5 - cut fabric

Place the cut piece wrong side onto the template so that when you sew the seam line and fold back, it will cover the "5" triangle with 1/4" over the size.  Place fabric on template, WRONG side down.

6 - place piece to sew

Now, I turn the fabric over at this point and sew on the line I traced but you can sew from the front size but you'll need to mark the seam line since you won't be able to see it under the fabric.
7 - turn and sew (in this photo, I did not trace the line I'm sewing on but I can see it and I can see the two points that I'm sewing from and to)

Turn it over to the front again:
8 - sewed

Fold it back to the right side and press:
9 - pressed open
STEP 4:  Sew the next piece, piece 6.  On the template, find the "6" and follow the steps above to cut a fabric piece (this one on my template was indicated to be white).  Notice I cut this piece rectangular.  There is no formula, you don't have to cut it the shape of the piece you're sewing onto.  My rule of thumb is the bigger the better when cutting. 
10 - start second piece

After the piece was sewn and pressed:
11 - second piece sewn

Continue until you've sewn pieces 7 and 8 and your middle is finished.
12 - middle done

STEP 5:  Finish cutting and sewing the rest of the square.  Following your numbers, and using the fabrics indicated on the pattern, continue sewing the pieces onto the template.

FINISHING UP:  Here's my finished, untrimmed square:
22 - finished front untrimmed

Turn it over and trim the fabric up to the paper template:
23 - trimming back

Turn over:
24 - trimmed front

Remove the paper from the back:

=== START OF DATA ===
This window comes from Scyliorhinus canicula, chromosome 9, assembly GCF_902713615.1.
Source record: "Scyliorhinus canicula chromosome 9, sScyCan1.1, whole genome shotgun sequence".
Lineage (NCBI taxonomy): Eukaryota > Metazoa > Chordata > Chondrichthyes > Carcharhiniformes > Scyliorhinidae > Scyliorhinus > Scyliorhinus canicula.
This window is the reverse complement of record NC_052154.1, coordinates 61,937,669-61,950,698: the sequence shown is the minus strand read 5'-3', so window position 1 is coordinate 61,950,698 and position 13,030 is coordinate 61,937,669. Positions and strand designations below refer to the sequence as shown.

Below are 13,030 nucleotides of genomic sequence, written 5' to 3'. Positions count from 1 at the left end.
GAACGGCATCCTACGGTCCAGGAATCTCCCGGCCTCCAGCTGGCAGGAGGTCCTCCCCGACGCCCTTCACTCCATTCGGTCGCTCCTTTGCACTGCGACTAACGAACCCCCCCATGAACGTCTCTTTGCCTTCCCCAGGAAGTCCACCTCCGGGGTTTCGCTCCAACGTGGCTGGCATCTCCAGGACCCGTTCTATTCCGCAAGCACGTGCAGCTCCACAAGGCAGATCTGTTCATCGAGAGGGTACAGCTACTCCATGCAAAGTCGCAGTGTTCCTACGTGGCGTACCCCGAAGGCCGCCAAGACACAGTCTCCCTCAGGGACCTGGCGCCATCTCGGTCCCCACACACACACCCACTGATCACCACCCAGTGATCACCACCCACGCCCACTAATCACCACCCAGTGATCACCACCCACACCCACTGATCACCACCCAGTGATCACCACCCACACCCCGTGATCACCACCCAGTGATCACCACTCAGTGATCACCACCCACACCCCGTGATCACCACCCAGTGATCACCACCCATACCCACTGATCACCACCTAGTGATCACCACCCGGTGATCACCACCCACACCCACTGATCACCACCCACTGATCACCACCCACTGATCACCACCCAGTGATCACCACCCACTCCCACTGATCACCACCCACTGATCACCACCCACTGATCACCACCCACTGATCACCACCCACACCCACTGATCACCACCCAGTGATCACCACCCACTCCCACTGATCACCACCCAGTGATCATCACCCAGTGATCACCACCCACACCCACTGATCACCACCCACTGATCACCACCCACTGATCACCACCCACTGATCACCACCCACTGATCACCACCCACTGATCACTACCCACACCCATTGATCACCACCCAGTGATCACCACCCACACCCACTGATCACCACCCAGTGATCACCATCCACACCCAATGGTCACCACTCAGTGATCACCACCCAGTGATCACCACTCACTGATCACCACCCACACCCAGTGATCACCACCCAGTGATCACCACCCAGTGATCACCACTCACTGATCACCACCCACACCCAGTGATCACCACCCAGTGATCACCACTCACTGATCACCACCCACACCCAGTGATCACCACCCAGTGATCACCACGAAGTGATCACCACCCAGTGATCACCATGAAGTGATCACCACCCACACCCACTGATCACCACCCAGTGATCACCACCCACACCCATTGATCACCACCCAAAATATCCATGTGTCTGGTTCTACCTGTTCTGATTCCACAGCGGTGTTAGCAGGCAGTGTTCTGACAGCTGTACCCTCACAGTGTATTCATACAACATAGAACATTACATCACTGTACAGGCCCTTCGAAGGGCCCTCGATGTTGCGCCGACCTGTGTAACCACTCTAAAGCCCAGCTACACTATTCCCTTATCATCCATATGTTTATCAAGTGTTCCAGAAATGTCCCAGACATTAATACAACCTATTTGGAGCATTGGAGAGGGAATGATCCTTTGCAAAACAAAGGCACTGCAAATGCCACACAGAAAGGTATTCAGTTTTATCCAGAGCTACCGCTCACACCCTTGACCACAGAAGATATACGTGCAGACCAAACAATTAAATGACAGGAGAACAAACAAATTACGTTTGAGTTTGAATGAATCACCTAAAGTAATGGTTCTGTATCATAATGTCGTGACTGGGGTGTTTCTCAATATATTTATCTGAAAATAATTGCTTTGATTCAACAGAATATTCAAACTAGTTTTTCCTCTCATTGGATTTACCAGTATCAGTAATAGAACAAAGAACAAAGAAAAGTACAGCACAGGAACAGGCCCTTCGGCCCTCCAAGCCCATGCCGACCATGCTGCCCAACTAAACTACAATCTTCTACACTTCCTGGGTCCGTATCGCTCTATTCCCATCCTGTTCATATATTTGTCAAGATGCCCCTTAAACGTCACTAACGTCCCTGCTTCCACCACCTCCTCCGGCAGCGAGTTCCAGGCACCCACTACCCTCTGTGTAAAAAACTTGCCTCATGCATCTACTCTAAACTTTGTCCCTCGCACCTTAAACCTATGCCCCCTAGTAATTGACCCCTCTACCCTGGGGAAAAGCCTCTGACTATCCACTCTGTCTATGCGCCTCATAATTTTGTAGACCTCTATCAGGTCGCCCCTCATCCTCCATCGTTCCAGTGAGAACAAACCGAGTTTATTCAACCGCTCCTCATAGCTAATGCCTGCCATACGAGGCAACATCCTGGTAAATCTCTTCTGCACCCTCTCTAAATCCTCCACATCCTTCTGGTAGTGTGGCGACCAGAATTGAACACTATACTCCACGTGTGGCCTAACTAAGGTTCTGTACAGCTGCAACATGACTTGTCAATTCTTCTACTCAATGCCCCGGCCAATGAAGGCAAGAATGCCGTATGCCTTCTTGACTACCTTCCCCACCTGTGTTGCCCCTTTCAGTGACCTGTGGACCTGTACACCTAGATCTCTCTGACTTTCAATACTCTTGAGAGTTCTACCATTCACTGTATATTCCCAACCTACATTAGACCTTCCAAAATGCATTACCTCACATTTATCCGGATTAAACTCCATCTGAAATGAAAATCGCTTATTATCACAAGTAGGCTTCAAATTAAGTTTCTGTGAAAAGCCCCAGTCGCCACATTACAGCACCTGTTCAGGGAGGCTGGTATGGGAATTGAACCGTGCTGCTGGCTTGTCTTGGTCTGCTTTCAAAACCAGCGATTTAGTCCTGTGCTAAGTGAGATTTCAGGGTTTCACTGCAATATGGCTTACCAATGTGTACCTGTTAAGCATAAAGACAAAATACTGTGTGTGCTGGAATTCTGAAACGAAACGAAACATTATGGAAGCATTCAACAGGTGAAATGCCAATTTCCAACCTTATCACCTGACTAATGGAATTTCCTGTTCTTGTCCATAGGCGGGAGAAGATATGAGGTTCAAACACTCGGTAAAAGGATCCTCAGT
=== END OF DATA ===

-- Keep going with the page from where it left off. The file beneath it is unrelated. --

TIPUsing a small stitch helps to perforate the fabric.  I like to use a much smaller stitch.  However, make sure it's not so small you can't rip out mistakes.  
Be careful that you don't rip out any seams.  Backstitching will prevent this but I usually don't backstitch when piecing.
25 - tear away paper

And here's the final product, front and back!  CONGRATULATIONS you did it!  Go reward yourself now.

Paper Piecing TUTORIAL


The problem I run into most often is not cutting my piece large enough.  In this photo you can see that after I sewed it and pressed, there is a triangle of the pattern that is not covered by the fabric.  So I had to rip it out and cut a bigger piece of fabric OR if I had enough fabric already, just move the piece up and stitch so it covers the whole area plus 1/4".
15 - shows mistake

16- Mistake fixed

Another mistake I made on this block is that I somehow messed up my outer pieces TWICE.  The seam ripper is my friend.  Sigh.  Fortunately the pieces were on the outer edge so it was easy to rip it out and resew.